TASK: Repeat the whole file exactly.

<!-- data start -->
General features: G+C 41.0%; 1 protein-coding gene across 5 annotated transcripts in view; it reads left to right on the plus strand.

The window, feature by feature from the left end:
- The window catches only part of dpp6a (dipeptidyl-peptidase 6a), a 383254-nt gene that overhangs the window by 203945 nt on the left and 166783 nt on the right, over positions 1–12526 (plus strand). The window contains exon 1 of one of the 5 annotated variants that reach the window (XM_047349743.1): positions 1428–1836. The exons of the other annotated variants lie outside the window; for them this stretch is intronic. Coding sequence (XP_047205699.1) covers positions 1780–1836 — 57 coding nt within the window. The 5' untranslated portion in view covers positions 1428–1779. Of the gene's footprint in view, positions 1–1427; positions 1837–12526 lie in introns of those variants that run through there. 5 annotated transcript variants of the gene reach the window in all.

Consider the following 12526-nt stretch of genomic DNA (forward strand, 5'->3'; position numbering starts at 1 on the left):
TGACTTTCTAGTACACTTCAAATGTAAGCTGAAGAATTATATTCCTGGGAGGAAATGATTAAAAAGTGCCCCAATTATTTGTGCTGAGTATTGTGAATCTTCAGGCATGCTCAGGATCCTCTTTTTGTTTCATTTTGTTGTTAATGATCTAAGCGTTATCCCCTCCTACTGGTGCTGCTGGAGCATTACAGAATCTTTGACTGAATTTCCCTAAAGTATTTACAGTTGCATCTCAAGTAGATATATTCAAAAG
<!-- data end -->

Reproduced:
General features: G+C 41.0%; 1 protein-coding gene across 5 annotated transcripts in view; it reads left to right on the plus strand.

The window, feature by feature from the left end:
- The window catches only part of dpp6a (dipeptidyl-peptidase 6a), a 383254-nt gene that overhangs the window by 203945 nt on the left and 166783 nt on the right, over positions 1–12526 (plus strand). The window contains exon 1 of one of the 5 annotated variants that reach the window (XM_047349743.1): positions 1428–1836. The exons of the other annotated variants lie outside the window; for them this stretch is intronic. Coding sequence (XP_047205699.1) covers positions 1780–1836 — 57 coding nt within the window. The 5' untranslated portion in view covers positions 1428–1779. Of the gene's footprint in view, positions 1–1427; positions 1837–12526 lie in introns of those variants that run through there. 5 annotated transcript variants of the gene reach the window in all.

Consider the following 12526-nt stretch of genomic DNA (forward strand, 5'->3'; position numbering starts at 1 on the left):
TGACTTTCTAGTACACTTCAAATGTAAGCTGAAGAATTATATTCCTGGGAGGAAATGATTAAAAAGTGCCCCAATTATTTGTGCTGAGTATTGTGAATCTTCAGGCATGCTCAGGATCCTCTTTTTGTTTCATTTTGTTGTTAATGATCTAAGCGTTATCCCCTCCTACTGGTGCTGCTGGAGCATTACAGAATCTTTGACTGAATTTCCCTAAAGTATTTACAGTTGCATCTCAAGTAGATATATTCAAAAG